Game: Pinchcliffe Grand Prix
Genre: Action, Arcade, Racing
System: Nintendo Switch (Also on Steam (Windows))
Developer|Publisher: Invictus Games | Ravn Studio
Age Rating: EU 3+
Price: US TBC | UK TBC | EU TBC (currently, only released in Norway)
Release Date: November 4th, 2021
Review code provided with many thanks to Mountain Giant
A Trip Down Memory Lane
Pinchcliffe Grand Prix (or Flåklypa Grand Prix) is a beloved stop motion film released in 1975 in its country of origin Norway. In all honesty, I had never heard of this film but it was quite intriguing looking it up. The art style of this film is very reminiscent of British shows I used to watch when I was younger like the Clangers and The Wombles. The film has a simple but wholesome plot that follows an inventor Reodor Feldon who lives in a shack with his animal buddies Ludwig (a hedgehog) and Solan (a Magpie).
One day the gang discovers Reodors former assistant Rudolf has stolen Reodors design for a super-powered car engine and become a famous racing driver. So the gang begin a quest to secure funding to build a bigger and better racing car in order to challenge Rudolf and teach him a lesson. It’s no surprise that such an admired film would eventually see the video game treatment. It would not be until the year 2000 that this occurs though with the game released to PC and even the Nintendo DS. But how does the game fair today? A nice homage to a classic film or something best left in the past?
When I first booted up this game I was expecting to go straight into some racing action. But opting to start with story mode I was rather surprised that I wouldn’t be jumping into any form of car until essentially the end of the campaign. The story mode plays as a very simple point and click adventure. With the main goal being to collect enough car parts to assemble a vehicle known as the Tempo Gigante. You can find these parts by clicking on them in the environment or clicking on various sticky notes dotted around the place which will also provide random facts of education. Some are facts about Norway, others are about engineering or something else of interest.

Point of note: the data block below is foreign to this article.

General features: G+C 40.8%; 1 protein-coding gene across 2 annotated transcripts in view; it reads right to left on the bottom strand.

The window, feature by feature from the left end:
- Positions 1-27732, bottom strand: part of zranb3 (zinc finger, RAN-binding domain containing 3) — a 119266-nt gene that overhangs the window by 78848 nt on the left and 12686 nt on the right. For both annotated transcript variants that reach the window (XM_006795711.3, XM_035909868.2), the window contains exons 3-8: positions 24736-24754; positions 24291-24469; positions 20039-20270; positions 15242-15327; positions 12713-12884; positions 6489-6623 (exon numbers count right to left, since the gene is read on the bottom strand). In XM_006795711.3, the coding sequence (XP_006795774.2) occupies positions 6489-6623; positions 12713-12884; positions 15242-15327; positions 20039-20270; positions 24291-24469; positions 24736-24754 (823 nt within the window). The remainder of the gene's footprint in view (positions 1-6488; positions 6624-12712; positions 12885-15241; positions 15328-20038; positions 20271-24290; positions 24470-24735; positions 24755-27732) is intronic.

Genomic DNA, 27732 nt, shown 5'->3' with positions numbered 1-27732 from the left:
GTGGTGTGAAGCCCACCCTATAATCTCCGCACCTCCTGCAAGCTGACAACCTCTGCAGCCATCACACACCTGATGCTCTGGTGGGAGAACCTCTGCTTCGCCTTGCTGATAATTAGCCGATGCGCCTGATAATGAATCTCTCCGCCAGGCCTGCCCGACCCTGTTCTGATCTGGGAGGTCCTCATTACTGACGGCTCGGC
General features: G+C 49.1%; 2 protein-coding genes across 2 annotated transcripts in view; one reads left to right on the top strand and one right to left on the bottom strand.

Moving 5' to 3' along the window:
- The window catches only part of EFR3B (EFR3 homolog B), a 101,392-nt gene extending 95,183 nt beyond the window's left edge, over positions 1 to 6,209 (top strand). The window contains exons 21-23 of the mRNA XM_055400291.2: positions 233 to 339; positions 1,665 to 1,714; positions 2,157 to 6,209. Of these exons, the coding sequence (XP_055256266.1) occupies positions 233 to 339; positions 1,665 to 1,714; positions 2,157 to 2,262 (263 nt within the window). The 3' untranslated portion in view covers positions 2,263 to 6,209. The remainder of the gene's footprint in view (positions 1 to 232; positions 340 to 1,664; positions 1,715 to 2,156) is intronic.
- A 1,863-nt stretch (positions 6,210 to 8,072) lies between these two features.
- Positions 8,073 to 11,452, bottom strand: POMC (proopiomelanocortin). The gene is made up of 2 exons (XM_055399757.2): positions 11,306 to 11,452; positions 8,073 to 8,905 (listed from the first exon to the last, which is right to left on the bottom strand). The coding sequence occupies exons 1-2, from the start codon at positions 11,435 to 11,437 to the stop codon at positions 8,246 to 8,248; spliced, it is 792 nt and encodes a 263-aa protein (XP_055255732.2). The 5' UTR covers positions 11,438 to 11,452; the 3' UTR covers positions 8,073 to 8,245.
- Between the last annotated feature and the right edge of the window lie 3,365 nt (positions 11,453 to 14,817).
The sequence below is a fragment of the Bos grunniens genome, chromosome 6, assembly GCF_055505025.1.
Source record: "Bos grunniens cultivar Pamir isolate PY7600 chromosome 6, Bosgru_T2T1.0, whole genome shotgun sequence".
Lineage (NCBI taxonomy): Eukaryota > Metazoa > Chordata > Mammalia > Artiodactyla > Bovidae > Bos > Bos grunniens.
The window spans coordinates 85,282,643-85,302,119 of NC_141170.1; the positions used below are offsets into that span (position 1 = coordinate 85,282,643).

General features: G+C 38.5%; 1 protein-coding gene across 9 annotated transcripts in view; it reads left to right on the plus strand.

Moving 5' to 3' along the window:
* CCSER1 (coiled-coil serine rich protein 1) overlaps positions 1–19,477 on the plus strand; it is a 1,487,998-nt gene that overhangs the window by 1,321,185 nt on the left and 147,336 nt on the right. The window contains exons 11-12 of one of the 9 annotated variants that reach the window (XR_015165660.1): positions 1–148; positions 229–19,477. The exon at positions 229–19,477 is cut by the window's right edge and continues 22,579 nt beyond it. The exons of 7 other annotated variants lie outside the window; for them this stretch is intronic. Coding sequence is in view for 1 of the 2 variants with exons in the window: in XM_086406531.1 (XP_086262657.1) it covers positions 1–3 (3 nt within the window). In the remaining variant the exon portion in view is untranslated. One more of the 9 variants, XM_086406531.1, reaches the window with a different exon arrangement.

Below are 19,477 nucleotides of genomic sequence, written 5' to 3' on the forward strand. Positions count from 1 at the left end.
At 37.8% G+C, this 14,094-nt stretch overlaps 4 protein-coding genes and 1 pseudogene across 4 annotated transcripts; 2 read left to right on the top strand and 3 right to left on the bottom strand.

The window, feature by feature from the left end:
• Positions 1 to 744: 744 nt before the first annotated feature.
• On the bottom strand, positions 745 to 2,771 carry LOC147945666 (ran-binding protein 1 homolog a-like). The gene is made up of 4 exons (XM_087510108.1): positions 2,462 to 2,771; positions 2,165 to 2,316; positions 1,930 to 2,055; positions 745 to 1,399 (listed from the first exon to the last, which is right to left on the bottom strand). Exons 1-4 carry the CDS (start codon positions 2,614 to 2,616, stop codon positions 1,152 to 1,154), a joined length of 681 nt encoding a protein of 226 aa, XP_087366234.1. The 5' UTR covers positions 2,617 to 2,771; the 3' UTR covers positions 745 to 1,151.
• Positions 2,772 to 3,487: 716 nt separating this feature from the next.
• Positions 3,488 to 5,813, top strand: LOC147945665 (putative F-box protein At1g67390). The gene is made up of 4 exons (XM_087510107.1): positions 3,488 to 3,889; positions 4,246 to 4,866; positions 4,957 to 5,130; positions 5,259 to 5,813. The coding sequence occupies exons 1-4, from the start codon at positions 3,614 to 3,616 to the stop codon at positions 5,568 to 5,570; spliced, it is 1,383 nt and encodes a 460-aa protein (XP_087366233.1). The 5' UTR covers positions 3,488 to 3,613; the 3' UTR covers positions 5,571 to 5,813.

The main highlight of the story mode is discovering the little mini-games. There are simple experiences like putting together puzzles, a Pacman style game where you collect flowers and even Mahjong. You then have some more interesting games like sorting posts, repairing bikes and a gambling game where you track a ball in three cups. Many of these games feel like they would have really benefited from touch controls in handheld. Unfortunately, you are just stuck using the analogue controls.
There is a decent variety in these mini-games but they do lack depth. It does feel quite reminiscent of the Wii and Nintendo DS era where these mini-games were all the rage. Still, each game comes with multiple difficulty settings and once unlocked you can access them later from the main menu if you just want to focus on one.
The graphics nicely replicate the designs of the film. It’s not quite stop motion but you’ll be able to explore familiar environments and even get to enjoy original music from the film. The plot recaps the main points of the film, with the game even cutting to actual footage of the original. Even if you have never seen the film like I did, it does get the main points of the plot across. It was kinda clever how some of the gameplay elements were weaved into footage of the original. The best example of this is when you actually jump into the car at the end of the story mode. You will actually break down just like events in the film and have to recover from the setback. It’s a nice touch fans of the film would probably appreciate.
Once story mode is over, which will probably only take you around 2-3 hours, you can then start playing racing tournaments with a wider assortment of vehicles. Much like the mini-games the racing itself is just fine. The controls work and are pretty easy to pick up and play. But don’t expect any big surprises or special skills to learn.
You are able to pick up items to use like an oil spill, fog effect and a speed boost. But it just kinda lacks the depth you would see in more popular titles in the genre. You are able to do solo races or compete in Grand Prix which have you race up the three trackback to back attempting to obtain the top spot. You can also do a rather adorable driving school with Ludwig the Hedgehog riding in a little scooter-like device seen in the film.
The game features single-player and split-screen multiplayer. The overall feel of the game does feel more catered to the younger gaming demographic but having the split screen does give parents the opportunity to maybe jump in and share the game together which may create delightful gaming memories for the younglings.
Conclusion – A Day at the Races
Pinchcliffe Grand Prix is a decent video game tie-in to a beloved film. But all of its various gameplay elements from the racing to the mini-games lack depth. It’s quite clear that the developers clearly loved this film and it shows in the presentation of the game and nods to its source material. For fans of the source material that might be enough, but not so much for general gaming audiences. The overall feel of this game also seems more tailored to a younger gaming audience. Or for parents to consider sharing with younglings. If nothing else, playing this game led me to learn more about one of Norway’s most beloved films. An adventure I found worth taking.
Final Verdict: I Like It